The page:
Saturday, August 22, 2009

Mineral Basin

David and I went with the Sons of the Utah Pioneers (SUP) group on August 22 to a place in the Wasatch Mountains called Mineral Basin. We had been there camping with our children years ago, but the last time we tried to go up there, the road was too rough for our van to go up all the way. We were very sad. When the SUP wanted to go, we were all for it. We started out riding about 9 a.m. and stopped at several places to hear a local historian tell us about the life of miners in American Fork Canyon and some of the interesting things that had gone on there. The first picture is a place called, "Split Rock". Kind of obvious how it got its name, right?

The second picture is a place called Graveyard Flat. The sign tells about the epidemic that took the life of 11 children and the next picture shows their graves. They just piled up rocks for their headstones. Kind of sad.

Then we traveled on to the top of the mountain. It was quite a climb and we were afraid that some members of our group wouldn't make it to the top, but we all did. Here we saw the grave of George Tyng who died the day after they excavated the largest rock of solid Galina (silver ore) that had ever been found, (something like 46 x 23 x 18 feet). In those days, it was worth about $850,000! Imagine what it would be worth today! He died in late January, they carried his body back to American Fork which took six days. Then they open his will and it says he wanted to be buried where they found the Galina. So they took another six days carrying him in a sled to get him back up there, blast a hole in the rock, and bury him there. David and I are standing by the sign that tells about him.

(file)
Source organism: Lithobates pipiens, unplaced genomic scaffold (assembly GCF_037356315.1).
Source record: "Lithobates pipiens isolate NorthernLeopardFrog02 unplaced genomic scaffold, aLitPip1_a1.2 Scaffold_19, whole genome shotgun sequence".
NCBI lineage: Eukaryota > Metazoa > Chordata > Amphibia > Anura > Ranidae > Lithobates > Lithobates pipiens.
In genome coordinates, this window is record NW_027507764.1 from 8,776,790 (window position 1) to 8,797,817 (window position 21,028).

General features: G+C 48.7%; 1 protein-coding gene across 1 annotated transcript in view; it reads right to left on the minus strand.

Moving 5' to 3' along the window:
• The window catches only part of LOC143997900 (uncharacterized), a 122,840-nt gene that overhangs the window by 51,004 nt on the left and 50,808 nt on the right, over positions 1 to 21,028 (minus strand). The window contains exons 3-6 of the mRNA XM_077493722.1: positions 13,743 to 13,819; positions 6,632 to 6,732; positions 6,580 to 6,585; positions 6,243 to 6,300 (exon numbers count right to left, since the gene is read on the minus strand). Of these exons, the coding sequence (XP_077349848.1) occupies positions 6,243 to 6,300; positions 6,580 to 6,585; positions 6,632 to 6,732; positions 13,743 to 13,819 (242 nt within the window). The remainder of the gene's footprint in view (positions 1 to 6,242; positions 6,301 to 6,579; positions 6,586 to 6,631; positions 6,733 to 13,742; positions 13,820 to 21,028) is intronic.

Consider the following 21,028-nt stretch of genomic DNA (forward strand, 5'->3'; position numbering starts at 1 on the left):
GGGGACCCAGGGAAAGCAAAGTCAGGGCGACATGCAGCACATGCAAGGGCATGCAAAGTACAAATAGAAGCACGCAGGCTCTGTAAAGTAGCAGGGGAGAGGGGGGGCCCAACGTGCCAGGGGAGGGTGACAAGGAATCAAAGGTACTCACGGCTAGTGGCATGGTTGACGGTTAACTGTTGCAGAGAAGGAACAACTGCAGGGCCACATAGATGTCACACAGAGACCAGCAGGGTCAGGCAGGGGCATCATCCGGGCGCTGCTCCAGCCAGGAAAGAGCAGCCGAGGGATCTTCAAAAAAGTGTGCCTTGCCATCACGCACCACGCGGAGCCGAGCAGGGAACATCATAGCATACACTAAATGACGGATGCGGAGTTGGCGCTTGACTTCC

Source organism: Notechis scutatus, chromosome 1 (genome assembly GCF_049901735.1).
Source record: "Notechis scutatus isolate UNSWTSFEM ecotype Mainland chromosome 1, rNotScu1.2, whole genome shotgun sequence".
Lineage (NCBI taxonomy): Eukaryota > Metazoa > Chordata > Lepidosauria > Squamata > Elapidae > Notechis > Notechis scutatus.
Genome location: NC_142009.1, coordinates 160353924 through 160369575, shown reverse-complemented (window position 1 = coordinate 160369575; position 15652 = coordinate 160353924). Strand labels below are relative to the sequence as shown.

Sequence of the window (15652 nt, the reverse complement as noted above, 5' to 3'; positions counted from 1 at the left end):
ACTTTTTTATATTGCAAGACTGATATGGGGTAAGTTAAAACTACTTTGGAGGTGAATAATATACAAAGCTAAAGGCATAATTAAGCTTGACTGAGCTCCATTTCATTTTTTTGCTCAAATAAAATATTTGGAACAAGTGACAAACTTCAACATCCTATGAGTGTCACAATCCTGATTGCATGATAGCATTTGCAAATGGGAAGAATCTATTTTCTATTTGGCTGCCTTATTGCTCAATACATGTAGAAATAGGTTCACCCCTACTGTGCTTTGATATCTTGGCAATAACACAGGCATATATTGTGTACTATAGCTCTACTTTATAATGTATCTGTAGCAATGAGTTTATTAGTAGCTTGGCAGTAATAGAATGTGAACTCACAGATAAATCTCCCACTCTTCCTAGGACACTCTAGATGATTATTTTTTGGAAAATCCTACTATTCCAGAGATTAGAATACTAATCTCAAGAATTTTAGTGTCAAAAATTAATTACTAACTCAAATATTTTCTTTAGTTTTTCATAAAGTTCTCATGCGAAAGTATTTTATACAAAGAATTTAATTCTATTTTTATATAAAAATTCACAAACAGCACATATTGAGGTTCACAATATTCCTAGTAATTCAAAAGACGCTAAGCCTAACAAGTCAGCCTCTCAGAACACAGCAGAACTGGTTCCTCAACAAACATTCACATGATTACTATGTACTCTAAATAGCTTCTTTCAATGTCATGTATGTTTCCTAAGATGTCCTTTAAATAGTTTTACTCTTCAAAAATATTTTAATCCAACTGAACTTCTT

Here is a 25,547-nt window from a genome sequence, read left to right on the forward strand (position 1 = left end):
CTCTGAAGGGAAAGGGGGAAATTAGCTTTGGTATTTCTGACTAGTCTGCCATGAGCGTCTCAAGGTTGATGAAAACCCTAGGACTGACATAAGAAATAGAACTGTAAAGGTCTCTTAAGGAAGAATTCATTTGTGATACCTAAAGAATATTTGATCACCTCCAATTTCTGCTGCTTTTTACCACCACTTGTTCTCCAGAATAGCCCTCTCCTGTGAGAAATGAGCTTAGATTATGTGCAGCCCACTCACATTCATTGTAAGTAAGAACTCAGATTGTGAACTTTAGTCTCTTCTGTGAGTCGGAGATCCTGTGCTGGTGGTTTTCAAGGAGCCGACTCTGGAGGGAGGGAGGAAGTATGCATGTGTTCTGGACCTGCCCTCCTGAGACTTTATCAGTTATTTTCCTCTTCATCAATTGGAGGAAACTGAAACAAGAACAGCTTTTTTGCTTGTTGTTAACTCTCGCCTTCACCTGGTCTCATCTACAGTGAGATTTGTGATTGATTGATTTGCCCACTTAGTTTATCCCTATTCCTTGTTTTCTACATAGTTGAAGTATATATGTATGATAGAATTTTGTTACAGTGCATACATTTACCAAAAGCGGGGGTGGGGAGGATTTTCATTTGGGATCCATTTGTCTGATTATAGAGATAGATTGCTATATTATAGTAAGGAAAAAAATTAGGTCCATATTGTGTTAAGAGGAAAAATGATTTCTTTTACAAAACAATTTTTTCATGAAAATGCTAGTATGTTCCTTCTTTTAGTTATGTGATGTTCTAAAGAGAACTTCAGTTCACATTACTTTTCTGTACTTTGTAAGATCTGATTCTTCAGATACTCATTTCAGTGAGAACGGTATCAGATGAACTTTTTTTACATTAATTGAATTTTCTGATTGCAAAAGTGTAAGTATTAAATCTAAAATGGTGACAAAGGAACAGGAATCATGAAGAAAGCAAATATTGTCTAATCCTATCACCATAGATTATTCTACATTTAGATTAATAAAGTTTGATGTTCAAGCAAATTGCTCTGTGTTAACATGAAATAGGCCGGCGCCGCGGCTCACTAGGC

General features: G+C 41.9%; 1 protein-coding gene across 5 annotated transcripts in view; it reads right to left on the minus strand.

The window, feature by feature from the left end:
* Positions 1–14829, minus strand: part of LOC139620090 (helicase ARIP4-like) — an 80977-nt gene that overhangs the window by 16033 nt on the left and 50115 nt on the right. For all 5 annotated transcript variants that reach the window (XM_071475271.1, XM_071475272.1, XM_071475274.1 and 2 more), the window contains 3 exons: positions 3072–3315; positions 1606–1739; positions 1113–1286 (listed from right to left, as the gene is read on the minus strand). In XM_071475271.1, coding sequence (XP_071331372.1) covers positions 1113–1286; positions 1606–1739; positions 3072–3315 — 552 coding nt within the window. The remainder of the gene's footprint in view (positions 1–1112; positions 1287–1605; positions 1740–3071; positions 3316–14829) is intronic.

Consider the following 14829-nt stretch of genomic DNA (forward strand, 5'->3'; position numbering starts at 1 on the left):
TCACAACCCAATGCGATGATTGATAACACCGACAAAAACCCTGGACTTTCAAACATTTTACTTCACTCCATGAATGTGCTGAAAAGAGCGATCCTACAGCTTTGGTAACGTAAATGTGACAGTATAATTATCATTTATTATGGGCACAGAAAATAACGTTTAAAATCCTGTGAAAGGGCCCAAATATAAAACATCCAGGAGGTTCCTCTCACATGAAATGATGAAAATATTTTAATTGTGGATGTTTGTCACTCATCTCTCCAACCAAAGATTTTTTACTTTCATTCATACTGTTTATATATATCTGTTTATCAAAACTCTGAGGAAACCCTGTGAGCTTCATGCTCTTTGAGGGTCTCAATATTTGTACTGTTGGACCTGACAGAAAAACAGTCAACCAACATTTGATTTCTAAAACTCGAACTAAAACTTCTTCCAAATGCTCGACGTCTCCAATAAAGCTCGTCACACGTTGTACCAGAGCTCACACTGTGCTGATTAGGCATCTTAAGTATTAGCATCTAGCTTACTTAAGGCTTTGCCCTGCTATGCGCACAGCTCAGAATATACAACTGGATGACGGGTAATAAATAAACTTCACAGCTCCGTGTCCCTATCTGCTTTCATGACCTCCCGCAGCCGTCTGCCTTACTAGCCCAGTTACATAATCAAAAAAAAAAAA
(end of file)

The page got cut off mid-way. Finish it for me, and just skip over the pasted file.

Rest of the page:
The other pictures are some of the scenery that we saw along the way. It was a fun, but exhausting day.